It is fair statement regarding Artificial Intelligence (AI) as well. In the past few years, some AI programs and systems have successfully copied selected human brain functions, and extended human cognitive and decision-making abilities. As a result, some machines in existence now can execute the knowledge-based functions of a human operator, but with better quality. The inventor of the Lisp programming language, John McCarthy, who also coined term “Artificial Intelligence” in his proposal for the 1956 Dartmouth Conference, defines AI as “the science and engineering of making intelligent machines.”
The term “intelligence” is derived from the Latin, “intellectus”, and is defined as “mind, powers of human thinking”. According to the Merriam-Webster dictionary, “intelligence” has many meanings:
o the ability to learn or understand or to deal with new or trying situations: for example, the skilled use of reason or the ability to apply knowledge to manipulate one’s environment or to think abstractly as measured by objective criteria
o information concerning an enemy or possible enemy or an area; and an agency engaged in obtaining such information
o mental acuteness
o the basic eternal quality of the Divine Mind (Christian Science)
o the ability to perform computer function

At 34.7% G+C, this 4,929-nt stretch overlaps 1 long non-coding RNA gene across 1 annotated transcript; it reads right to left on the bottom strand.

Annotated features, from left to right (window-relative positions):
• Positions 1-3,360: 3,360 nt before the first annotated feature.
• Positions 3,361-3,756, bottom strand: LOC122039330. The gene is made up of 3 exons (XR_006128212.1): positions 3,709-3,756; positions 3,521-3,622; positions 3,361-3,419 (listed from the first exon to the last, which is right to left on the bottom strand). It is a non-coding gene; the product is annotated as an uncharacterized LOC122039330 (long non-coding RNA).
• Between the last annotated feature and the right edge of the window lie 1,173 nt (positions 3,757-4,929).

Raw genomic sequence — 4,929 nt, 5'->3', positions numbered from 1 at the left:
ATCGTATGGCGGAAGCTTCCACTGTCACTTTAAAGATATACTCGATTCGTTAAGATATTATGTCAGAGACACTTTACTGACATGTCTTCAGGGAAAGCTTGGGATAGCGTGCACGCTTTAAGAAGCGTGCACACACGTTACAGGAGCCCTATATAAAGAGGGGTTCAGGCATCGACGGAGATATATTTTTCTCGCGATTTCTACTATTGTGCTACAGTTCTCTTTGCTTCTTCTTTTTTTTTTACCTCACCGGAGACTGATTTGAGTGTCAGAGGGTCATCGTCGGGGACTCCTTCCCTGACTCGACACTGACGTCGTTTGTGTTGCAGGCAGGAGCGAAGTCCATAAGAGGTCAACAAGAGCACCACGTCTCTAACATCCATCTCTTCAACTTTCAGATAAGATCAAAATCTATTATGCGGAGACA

It makes sense to analyze the definition, “the ability to perform computer function”. At first glance, an executable computer program, which provides computer function (for example, calculation or text writing), doesn’t have intelligence. However, consider for a moment that “human or animal instinct”, is the inherent disposition of a living organism toward a particular behavior. Based on our knowledge of computers, we can count “instinct” as a group of programs written on genetic material such as DNA
When a worker performs his tasks automatically, it means he has in his brain the “programs” necessary for automatic actions. In part, these programs were created by the special training he received to enable him to do his job. Congenital and acquired programs are all part of human intellect, or intelligence. It is the same for an executable computer program. The program bears a portion of the intellect of its creators, translated into a language (code) that the machine understands.
Therefore, an executable computer program has some intelligence. Modern computer systems that can, for example, choose an optimal decision, or make a rational analysis of external influences for this decision, are intelligent systems. This is the reason why AI is a powerful resource for solutions to a diverse range of problems (including those not formalized) for which there are currently no known solutions.
Historically, the term “intelligence” was connected with government organizations (agencies) devoted to the gathering of information for purposes of national security and defense, such as the Central Intelligence Agency (CIA) in America. Today, this term has a broader meaning, with practical applications to real systems and products. AI methods include elements found in cybernetics, computer science, psychology, neuroscience, cognitive science, linguistics, operations research, economics, control theory, and math, among others. AI also connects and overlaps with such fields as robotics, control systems, scheduling, data mining, and logistics.